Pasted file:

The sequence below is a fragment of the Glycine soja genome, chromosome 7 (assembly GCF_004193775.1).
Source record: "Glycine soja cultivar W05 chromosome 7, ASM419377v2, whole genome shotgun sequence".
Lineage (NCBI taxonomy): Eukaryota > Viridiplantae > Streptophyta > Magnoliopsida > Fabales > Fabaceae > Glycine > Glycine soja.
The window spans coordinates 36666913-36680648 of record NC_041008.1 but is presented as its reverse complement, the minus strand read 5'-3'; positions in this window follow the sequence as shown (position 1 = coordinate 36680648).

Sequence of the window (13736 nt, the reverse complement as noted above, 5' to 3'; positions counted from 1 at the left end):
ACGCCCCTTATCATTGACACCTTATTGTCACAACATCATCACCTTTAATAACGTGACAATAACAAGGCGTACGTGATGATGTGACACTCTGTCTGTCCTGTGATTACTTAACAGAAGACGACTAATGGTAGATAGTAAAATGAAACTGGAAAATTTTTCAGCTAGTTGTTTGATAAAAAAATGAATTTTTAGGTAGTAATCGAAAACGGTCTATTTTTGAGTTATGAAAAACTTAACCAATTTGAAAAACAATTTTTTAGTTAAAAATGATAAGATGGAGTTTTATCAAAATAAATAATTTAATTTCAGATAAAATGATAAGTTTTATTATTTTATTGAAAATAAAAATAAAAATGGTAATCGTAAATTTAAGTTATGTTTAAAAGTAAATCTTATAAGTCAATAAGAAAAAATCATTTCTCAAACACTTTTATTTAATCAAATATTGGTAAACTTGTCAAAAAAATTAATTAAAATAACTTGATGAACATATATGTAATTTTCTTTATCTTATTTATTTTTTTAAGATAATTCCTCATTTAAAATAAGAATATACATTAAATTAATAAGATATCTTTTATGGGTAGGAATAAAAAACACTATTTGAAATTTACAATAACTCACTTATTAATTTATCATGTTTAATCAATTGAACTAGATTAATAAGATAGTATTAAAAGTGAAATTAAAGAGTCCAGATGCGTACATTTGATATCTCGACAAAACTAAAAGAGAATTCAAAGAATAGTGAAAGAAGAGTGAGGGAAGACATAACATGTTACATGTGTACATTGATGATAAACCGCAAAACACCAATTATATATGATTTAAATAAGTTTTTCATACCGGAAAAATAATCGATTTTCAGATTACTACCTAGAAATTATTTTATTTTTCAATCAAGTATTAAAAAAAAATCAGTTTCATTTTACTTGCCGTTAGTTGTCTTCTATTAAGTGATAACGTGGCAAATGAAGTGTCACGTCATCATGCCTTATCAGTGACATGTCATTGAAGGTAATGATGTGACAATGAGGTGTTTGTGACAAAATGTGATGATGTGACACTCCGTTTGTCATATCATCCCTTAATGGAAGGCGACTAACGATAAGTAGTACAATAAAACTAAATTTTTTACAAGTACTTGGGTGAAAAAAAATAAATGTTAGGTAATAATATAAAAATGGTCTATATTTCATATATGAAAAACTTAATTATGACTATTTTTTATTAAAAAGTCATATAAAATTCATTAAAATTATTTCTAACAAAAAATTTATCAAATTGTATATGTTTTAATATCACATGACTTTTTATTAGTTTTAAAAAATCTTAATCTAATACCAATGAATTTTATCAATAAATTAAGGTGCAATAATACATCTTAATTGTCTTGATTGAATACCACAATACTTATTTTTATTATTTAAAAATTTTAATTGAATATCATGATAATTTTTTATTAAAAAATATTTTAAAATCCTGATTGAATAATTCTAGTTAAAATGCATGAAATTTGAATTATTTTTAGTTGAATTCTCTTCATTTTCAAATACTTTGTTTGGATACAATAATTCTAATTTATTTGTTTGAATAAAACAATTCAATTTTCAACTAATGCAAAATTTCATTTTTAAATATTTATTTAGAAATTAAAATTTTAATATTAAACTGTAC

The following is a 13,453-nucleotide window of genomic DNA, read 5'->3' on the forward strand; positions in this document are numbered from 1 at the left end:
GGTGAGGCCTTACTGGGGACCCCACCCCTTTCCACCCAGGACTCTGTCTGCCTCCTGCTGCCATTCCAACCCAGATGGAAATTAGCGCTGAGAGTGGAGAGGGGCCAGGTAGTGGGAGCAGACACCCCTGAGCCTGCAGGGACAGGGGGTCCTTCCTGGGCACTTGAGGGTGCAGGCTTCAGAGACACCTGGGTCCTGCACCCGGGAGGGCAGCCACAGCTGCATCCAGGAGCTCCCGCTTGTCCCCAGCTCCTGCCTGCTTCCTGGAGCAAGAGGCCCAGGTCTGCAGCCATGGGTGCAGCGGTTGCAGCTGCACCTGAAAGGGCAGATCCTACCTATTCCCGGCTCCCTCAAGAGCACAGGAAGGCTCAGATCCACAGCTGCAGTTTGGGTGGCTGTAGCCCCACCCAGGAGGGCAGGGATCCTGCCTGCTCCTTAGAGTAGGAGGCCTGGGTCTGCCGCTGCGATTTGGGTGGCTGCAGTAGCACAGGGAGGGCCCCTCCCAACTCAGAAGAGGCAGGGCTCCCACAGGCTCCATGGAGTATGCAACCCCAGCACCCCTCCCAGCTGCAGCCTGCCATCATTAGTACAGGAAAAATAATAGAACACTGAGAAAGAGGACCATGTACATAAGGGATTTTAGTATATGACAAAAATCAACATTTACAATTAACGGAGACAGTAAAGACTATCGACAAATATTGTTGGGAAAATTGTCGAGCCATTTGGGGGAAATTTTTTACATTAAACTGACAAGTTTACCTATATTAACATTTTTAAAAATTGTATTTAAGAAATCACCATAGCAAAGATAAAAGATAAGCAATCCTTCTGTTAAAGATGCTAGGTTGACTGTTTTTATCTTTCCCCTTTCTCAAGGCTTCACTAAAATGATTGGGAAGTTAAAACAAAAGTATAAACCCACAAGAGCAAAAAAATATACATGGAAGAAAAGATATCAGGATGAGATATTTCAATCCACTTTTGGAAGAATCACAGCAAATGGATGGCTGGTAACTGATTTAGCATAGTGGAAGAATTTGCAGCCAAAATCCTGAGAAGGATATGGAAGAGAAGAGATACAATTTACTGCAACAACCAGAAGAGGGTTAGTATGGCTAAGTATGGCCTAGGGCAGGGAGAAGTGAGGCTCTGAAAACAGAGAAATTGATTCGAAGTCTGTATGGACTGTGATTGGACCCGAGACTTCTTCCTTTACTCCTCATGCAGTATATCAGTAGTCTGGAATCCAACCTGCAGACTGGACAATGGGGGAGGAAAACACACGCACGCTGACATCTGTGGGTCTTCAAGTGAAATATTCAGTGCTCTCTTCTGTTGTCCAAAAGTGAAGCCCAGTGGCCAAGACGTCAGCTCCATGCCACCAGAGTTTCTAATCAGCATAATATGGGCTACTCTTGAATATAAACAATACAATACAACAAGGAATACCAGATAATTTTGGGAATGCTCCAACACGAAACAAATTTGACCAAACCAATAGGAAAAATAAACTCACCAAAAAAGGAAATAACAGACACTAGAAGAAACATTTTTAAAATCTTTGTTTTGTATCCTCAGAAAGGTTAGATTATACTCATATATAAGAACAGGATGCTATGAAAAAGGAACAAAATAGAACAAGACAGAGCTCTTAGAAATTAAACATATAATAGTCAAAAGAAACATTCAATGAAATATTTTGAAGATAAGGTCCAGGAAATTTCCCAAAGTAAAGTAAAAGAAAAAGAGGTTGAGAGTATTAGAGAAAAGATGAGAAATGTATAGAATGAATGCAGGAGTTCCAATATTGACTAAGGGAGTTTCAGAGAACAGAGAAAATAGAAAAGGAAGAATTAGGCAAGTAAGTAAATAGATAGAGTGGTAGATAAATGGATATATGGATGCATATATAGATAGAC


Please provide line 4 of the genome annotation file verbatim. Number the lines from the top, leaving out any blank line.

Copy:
The window spans coordinates 36666913-36680648 of record NC_041008.1 but is presented as its reverse complement, the minus strand read 5'-3'; positions in this window follow the sequence as shown (position 1 = coordinate 36680648).